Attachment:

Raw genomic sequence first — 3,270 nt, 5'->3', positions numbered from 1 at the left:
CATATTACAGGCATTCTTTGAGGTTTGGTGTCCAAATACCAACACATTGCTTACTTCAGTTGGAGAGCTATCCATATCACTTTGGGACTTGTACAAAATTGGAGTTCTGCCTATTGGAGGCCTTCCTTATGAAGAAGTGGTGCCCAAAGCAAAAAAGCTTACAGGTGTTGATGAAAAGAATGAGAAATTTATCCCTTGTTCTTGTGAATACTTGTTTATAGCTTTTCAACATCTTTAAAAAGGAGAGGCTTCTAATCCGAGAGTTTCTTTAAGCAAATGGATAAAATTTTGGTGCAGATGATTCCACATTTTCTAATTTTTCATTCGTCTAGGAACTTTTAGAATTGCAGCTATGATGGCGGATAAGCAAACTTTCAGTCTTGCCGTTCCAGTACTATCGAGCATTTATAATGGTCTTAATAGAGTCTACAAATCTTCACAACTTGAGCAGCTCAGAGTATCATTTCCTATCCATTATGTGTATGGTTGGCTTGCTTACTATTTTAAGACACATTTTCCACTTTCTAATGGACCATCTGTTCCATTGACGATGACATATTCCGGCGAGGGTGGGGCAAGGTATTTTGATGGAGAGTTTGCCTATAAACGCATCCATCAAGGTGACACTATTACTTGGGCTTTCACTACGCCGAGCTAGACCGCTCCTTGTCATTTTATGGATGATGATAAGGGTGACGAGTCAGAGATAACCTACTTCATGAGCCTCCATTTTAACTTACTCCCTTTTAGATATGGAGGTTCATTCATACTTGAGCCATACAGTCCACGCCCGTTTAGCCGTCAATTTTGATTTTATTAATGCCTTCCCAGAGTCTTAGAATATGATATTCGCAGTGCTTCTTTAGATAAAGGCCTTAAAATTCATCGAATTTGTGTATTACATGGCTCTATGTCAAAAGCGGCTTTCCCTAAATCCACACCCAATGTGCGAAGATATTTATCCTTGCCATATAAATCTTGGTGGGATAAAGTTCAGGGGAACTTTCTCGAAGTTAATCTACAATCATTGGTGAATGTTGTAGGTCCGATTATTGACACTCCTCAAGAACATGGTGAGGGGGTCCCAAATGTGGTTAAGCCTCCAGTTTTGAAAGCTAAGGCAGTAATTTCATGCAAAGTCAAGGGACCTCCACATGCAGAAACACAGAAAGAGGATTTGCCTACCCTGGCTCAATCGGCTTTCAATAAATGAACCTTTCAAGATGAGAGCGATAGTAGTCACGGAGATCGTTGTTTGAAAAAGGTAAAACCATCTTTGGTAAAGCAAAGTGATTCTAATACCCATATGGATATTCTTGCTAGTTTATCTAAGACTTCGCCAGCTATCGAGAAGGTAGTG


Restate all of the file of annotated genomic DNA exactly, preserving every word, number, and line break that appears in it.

Raw genomic sequence first — 3,270 nt, 5'->3', positions numbered from 1 at the left:
CATATTACAGGCATTCTTTGAGGTTTGGTGTCCAAATACCAACACATTGCTTACTTCAGTTGGAGAGCTATCCATATCACTTTGGGACTTGTACAAAATTGGAGTTCTGCCTATTGGAGGCCTTCCTTATGAAGAAGTGGTGCCCAAAGCAAAAAAGCTTACAGGTGTTGATGAAAAGAATGAGAAATTTATCCCTTGTTCTTGTGAATACTTGTTTATAGCTTTTCAACATCTTTAAAAAGGAGAGGCTTCTAATCCGAGAGTTTCTTTAAGCAAATGGATAAAATTTTGGTGCAGATGATTCCACATTTTCTAATTTTTCATTCGTCTAGGAACTTTTAGAATTGCAGCTATGATGGCGGATAAGCAAACTTTCAGTCTTGCCGTTCCAGTACTATCGAGCATTTATAATGGTCTTAATAGAGTCTACAAATCTTCACAACTTGAGCAGCTCAGAGTATCATTTCCTATCCATTATGTGTATGGTTGGCTTGCTTACTATTTTAAGACACATTTTCCACTTTCTAATGGACCATCTGTTCCATTGACGATGACATATTCCGGCGAGGGTGGGGCAAGGTATTTTGATGGAGAGTTTGCCTATAAACGCATCCATCAAGGTGACACTATTACTTGGGCTTTCACTACGCCGAGCTAGACCGCTCCTTGTCATTTTATGGATGATGATAAGGGTGACGAGTCAGAGATAACCTACTTCATGAGCCTCCATTTTAACTTACTCCCTTTTAGATATGGAGGTTCATTCATACTTGAGCCATACAGTCCACGCCCGTTTAGCCGTCAATTTTGATTTTATTAATGCCTTCCCAGAGTCTTAGAATATGATATTCGCAGTGCTTCTTTAGATAAAGGCCTTAAAATTCATCGAATTTGTGTATTACATGGCTCTATGTCAAAAGCGGCTTTCCCTAAATCCACACCCAATGTGCGAAGATATTTATCCTTGCCATATAAATCTTGGTGGGATAAAGTTCAGGGGAACTTTCTCGAAGTTAATCTACAATCATTGGTGAATGTTGTAGGTCCGATTATTGACACTCCTCAAGAACATGGTGAGGGGGTCCCAAATGTGGTTAAGCCTCCAGTTTTGAAAGCTAAGGCAGTAATTTCATGCAAAGTCAAGGGACCTCCACATGCAGAAACACAGAAAGAGGATTTGCCTACCCTGGCTCAATCGGCTTTCAATAAATGAACCTTTCAAGATGAGAGCGATAGTAGTCACGGAGATCGTTGTTTGAAAAAGGTAAAACCATCTTTGGTAAAGCAAAGTGATTCTAATACCCATATGGATATTCTTGCTAGTTTATCTAAGACTTCGCCAGCTATCGAGAAGGTAGTG